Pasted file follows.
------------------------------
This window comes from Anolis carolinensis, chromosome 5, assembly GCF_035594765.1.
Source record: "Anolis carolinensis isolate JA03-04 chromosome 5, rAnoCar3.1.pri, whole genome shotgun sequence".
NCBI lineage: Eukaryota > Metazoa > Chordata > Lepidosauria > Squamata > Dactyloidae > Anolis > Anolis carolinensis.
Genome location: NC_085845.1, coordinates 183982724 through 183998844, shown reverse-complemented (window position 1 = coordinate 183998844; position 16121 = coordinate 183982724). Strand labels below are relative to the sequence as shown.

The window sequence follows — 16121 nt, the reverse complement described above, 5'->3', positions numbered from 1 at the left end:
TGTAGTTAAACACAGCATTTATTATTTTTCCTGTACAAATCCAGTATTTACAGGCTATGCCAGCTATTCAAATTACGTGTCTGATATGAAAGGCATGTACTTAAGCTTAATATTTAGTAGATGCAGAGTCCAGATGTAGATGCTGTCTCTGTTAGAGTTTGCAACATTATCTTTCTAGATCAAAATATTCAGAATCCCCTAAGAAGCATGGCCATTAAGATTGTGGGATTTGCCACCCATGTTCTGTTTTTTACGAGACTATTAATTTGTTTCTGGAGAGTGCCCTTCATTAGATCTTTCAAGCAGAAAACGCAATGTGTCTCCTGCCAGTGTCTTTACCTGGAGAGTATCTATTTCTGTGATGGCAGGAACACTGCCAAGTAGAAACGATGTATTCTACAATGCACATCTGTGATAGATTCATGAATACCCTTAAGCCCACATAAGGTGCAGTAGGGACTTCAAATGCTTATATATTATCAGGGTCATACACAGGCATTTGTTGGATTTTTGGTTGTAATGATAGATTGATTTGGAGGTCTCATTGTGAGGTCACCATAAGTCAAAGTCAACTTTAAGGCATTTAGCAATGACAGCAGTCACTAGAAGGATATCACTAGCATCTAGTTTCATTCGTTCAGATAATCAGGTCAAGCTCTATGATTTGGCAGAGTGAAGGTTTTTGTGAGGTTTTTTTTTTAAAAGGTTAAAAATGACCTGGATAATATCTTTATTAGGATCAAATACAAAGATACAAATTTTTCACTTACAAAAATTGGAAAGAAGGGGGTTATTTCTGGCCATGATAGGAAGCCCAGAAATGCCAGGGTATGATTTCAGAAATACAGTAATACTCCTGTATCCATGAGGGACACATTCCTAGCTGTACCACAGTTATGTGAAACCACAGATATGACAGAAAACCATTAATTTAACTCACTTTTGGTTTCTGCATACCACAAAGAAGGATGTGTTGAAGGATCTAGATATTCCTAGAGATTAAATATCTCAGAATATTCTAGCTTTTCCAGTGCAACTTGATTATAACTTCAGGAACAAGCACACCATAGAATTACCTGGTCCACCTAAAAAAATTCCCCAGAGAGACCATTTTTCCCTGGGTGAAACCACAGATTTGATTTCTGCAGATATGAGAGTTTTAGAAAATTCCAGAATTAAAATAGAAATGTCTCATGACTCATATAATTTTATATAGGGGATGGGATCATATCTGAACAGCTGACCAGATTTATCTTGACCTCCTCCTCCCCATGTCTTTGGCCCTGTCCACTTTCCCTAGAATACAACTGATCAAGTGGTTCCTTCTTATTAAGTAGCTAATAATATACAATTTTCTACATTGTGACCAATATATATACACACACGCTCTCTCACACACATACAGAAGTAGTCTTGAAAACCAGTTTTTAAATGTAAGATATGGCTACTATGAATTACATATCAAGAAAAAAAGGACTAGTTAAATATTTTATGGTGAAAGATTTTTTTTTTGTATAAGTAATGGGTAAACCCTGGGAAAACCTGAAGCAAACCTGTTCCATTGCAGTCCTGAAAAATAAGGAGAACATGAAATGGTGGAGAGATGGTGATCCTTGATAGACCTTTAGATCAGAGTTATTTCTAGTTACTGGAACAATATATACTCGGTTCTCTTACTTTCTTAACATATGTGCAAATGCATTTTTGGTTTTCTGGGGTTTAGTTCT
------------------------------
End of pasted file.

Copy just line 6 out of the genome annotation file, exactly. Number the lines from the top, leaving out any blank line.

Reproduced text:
TGTAGTTAAACACAGCATTTATTATTTTTCCTGTACAAATCCAGTATTTACAGGCTATGCCAGCTATTCAAATTACGTGTCTGATATGAAAGGCATGTACTTAAGCTTAATATTTAGTAGATGCAGAGTCCAGATGTAGATGCTGTCTCTGTTAGAGTTTGCAACATTATCTTTCTAGATCAAAATATTCAGAATCCCCTAAGAAGCATGGCCATTAAGATTGTGGGATTTGCCACCCATGTTCTGTTTTTTACGAGACTATTAATTTGTTTCTGGAGAGTGCCCTTCATTAGATCTTTCAAGCAGAAAACGCAATGTGTCTCCTGCCAGTGTCTTTACCTGGAGAGTATCTATTTCTGTGATGGCAGGAACACTGCCAAGTAGAAACGATGTATTCTACAATGCACATCTGTGATAGATTCATGAATACCCTTAAGCCCACATAAGGTGCAGTAGGGACTTCAAATGCTTATATATTATCAGGGTCATACACAGGCATTTGTTGGATTTTTGGTTGTAATGATAGATTGATTTGGAGGTCTCATTGTGAGGTCACCATAAGTCAAAGTCAACTTTAAGGCATTTAGCAATGACAGCAGTCACTAGAAGGATATCACTAGCATCTAGTTTCATTCGTTCAGATAATCAGGTCAAGCTCTATGATTTGGCAGAGTGAAGGTTTTTGTGAGGTTTTTTTTTTAAAAGGTTAAAAATGACCTGGATAATATCTTTATTAGGATCAAATACAAAGATACAAATTTTTCACTTACAAAAATTGGAAAGAAGGGGGTTATTTCTGGCCATGATAGGAAGCCCAGAAATGCCAGGGTATGATTTCAGAAATACAGTAATACTCCTGTATCCATGAGGGACACATTCCTAGCTGTACCACAGTTATGTGAAACCACAGATATGACAGAAAACCATTAATTTAACTCACTTTTGGTTTCTGCATACCACAAAGAAGGATGTGTTGAAGGATCTAGATATTCCTAGAGATTAAATATCTCAGAATATTCTAGCTTTTCCAGTGCAACTTGATTATAACTTCAGGAACAAGCACACCATAGAATTACCTGGTCCACCTAAAAAAATTCCCCAGAGAGACCATTTTTCCCTGGGTGAAACCACAGATTTGATTTCTGCAGATATGAGAGTTTTAGAAAATTCCAGAATTAAAATAGAAATGTCTCATGACTCATATAATTTTATATAGGGGATGGGATCATATCTGAACAGCTGACCAGATTTATCTTGACCTCCTCCTCCCCATGTCTTTGGCCCTGTCCACTTTCCCTAGAATACAACTGATCAAGTGGTTCCTTCTTATTAAGTAGCTAATAATATACAATTTTCTACATTGTGACCAATATATATACACACACGCTCTCTCACACACATACAGAAGTAGTCTTGAAAACCAGTTTTTAAATGTAAGATATGGCTACTATGAATTACATATCAAGAAAAAAAGGACTAGTTAAATATTTTATGGTGAAAGATTTTTTTTTTGTATAAGTAATGGGTAAACCCTGGGAAAACCTGAAGCAAACCTGTTCCATTGCAGTCCTGAAAAATAAGGAGAACATGAAATGGTGGAGAGATGGTGATCCTTGATAGACCTTTAGATCAGAGTTATTTCTAGTTACTGGAACAATATATACTCGGTTCTCTTACTTTCTTAACATATGTGCAAATGCATTTTTGGTTTTCTGGGGTTTAGTTCT